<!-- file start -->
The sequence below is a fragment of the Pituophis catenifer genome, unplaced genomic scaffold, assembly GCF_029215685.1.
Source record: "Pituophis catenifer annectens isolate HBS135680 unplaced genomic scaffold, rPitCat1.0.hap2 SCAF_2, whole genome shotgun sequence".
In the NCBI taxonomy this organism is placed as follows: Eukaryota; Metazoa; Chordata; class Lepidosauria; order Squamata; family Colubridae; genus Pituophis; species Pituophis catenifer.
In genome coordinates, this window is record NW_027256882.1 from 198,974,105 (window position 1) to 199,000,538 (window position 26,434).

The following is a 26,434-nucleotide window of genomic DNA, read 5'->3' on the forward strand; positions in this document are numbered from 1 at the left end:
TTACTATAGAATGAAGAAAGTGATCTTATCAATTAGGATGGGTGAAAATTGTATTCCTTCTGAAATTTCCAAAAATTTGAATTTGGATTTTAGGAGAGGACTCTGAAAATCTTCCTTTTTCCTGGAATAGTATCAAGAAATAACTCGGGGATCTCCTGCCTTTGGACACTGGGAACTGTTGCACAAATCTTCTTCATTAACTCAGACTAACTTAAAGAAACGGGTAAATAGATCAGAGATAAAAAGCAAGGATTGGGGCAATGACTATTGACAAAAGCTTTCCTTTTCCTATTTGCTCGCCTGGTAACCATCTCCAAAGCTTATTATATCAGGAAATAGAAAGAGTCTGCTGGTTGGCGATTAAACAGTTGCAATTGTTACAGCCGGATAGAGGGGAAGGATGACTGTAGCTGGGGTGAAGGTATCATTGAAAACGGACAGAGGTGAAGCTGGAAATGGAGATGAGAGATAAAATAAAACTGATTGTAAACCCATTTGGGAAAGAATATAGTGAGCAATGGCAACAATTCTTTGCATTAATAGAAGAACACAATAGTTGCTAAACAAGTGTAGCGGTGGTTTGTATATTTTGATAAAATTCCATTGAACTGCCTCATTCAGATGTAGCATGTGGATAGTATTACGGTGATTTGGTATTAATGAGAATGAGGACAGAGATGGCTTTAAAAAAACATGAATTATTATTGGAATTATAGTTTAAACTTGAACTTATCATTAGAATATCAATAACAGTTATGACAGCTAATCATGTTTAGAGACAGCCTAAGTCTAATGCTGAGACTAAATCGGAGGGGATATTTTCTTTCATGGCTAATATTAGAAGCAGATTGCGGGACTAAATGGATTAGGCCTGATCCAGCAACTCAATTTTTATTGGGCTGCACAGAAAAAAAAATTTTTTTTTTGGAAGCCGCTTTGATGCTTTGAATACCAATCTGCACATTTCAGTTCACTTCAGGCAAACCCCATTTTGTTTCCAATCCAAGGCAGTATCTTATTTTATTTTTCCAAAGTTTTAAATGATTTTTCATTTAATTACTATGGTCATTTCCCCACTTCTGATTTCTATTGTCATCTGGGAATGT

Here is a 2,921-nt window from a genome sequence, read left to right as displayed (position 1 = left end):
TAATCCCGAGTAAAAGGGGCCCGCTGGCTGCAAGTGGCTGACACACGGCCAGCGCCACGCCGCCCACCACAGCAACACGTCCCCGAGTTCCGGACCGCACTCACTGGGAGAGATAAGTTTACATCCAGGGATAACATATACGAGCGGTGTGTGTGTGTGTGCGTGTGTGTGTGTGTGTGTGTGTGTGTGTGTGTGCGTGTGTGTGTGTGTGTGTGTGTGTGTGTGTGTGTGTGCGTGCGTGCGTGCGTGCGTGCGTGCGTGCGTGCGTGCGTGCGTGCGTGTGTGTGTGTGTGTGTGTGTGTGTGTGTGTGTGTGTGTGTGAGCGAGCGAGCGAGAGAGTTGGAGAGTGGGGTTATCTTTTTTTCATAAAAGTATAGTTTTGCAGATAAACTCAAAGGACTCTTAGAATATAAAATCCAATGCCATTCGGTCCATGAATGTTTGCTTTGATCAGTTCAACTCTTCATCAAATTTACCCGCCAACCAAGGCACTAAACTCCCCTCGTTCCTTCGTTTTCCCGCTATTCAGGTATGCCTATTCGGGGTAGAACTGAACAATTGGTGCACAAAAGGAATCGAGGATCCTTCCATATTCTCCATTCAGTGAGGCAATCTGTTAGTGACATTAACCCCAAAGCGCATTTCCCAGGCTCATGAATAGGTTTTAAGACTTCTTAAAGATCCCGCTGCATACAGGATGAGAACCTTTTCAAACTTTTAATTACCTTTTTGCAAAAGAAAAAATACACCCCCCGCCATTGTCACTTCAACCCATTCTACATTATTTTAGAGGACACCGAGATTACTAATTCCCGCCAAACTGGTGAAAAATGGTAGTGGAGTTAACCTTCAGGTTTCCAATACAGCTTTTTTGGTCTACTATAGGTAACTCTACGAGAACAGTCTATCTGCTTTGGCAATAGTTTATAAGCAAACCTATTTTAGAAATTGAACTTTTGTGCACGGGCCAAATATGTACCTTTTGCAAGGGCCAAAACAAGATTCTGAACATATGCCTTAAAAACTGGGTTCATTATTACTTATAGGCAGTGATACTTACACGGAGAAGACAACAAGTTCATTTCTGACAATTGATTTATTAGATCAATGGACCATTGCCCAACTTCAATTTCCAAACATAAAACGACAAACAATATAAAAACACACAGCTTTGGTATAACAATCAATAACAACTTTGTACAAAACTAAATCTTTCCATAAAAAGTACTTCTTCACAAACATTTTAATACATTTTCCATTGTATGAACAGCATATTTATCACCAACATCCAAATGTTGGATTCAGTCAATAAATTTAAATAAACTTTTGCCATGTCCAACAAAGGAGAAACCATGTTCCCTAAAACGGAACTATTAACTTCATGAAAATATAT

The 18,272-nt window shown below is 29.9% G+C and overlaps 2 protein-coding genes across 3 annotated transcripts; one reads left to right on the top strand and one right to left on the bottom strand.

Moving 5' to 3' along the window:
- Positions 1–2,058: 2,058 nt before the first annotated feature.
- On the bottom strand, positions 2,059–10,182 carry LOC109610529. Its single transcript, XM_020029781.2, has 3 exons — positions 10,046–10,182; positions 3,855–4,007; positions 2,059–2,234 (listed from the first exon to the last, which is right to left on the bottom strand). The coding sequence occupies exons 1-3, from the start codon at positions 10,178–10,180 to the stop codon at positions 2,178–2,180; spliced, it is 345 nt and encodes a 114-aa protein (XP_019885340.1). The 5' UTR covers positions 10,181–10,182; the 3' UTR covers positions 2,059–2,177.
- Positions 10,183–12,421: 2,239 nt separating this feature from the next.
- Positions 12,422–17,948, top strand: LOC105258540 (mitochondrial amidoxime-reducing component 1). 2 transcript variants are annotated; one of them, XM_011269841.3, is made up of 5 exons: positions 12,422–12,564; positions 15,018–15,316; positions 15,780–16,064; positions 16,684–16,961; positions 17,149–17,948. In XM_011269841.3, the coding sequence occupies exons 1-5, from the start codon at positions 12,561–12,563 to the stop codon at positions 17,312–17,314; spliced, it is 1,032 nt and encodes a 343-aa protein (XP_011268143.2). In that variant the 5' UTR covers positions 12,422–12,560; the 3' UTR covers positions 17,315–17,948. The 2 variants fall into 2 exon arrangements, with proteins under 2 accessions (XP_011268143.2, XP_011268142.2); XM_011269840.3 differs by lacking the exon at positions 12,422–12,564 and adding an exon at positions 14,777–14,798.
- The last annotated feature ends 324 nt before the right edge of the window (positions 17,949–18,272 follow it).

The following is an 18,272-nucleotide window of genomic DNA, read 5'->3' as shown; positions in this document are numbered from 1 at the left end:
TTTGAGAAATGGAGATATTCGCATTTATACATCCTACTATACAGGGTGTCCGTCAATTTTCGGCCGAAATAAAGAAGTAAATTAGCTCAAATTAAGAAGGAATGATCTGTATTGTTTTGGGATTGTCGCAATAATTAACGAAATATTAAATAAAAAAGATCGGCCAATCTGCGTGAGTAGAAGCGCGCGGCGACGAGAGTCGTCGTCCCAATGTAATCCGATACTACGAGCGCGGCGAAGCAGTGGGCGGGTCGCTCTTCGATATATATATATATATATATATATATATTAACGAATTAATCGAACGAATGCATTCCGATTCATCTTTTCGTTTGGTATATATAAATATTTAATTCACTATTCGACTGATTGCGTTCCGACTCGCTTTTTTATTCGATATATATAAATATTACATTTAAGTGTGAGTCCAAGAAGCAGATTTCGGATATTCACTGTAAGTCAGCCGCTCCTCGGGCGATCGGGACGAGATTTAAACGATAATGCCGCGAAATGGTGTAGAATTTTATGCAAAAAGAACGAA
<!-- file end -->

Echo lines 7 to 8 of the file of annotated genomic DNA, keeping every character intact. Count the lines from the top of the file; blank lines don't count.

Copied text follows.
Here is a 2,921-nt window from a genome sequence, read left to right as displayed (position 1 = left end):
TAATCCCGAGTAAAAGGGGCCCGCTGGCTGCAAGTGGCTGACACACGGCCAGCGCCACGCCGCCCACCACAGCAACACGTCCCCGAGTTCCGGACCGCACTCACTGGGAGAGATAAGTTTACATCCAGGGATAACATATACGAGCGGTGTGTGTGTGTGTGCGTGTGTGTGTGTGTGTGTGTGTGTGTGTGTGTGCGTGTGTGTGTGTGTGTGTGTGTGTGTGTGTGTGTGTGCGTGCGTGCGTGCGTGCGTGCGTGCGTGCGTGCGTGCGTGCGTGCGTGTGTGTGTGTGTGTGTGTGTGTGTGTGTGTGTGTGTGTGTGAGCGAGCGAGCGAGAGAGTTGGAGAGTGGGGTTATCTTTTTTTCATAAAAGTATAGTTTTGCAGATAAACTCAAAGGACTCTTAGAATATAAAATCCAATGCCATTCGGTCCATGAATGTTTGCTTTGATCAGTTCAACTCTTCATCAAATTTACCCGCCAACCAAGGCACTAAACTCCCCTCGTTCCTTCGTTTTCCCGCTATTCAGGTATGCCTATTCGGGGTAGAACTGAACAATTGGTGCACAAAAGGAATCGAGGATCCTTCCATATTCTCCATTCAGTGAGGCAATCTGTTAGTGACATTAACCCCAAAGCGCATTTCCCAGGCTCATGAATAGGTTTTAAGACTTCTTAAAGATCCCGCTGCATACAGGATGAGAACCTTTTCAAACTTTTAATTACCTTTTTGCAAAAGAAAAAATACACCCCCCGCCATTGTCACTTCAACCCATTCTACATTATTTTAGAGGACACCGAGATTACTAATTCCCGCCAAACTGGTGAAAAATGGTAGTGGAGTTAACCTTCAGGTTTCCAATACAGCTTTTTTGGTCTACTATAGGTAACTCTACGAGAACAGTCTATCTGCTTTGGCAATAGTTTATAAGCAAACCTATTTTAGAAATTGAACTTTTGTGCACGGGCCAAATATGTACCTTTTGCAAGGGCCAAAACAAGATTCTGAACATATGCCTTAAAAACTGGGTTCATTATTACTTATAGGCAGTGATACTTACACGGAGAAGACAACAAGTTCATTTCTGACAATTGATTTATTAGATCAATGGACCATTGCCCAACTTCAATTTCCAAACATAAAACGACAAACAATATAAAAACACACAGCTTTGGTATAACAATCAATAACAACTTTGTACAAAACTAAATCTTTCCATAAAAAGTACTTCTTCACAAACATTTTAATACATTTTCCATTGTATGAACAGCATATTTATCACCAACATCCAAATGTTGGATTCAGTCAATAAATTTAAATAAACTTTTGCCATGTCCAACAAAGGAGAAACCATGTTCCCTAAAACGGAACTATTAACTTCATGAAAATATAT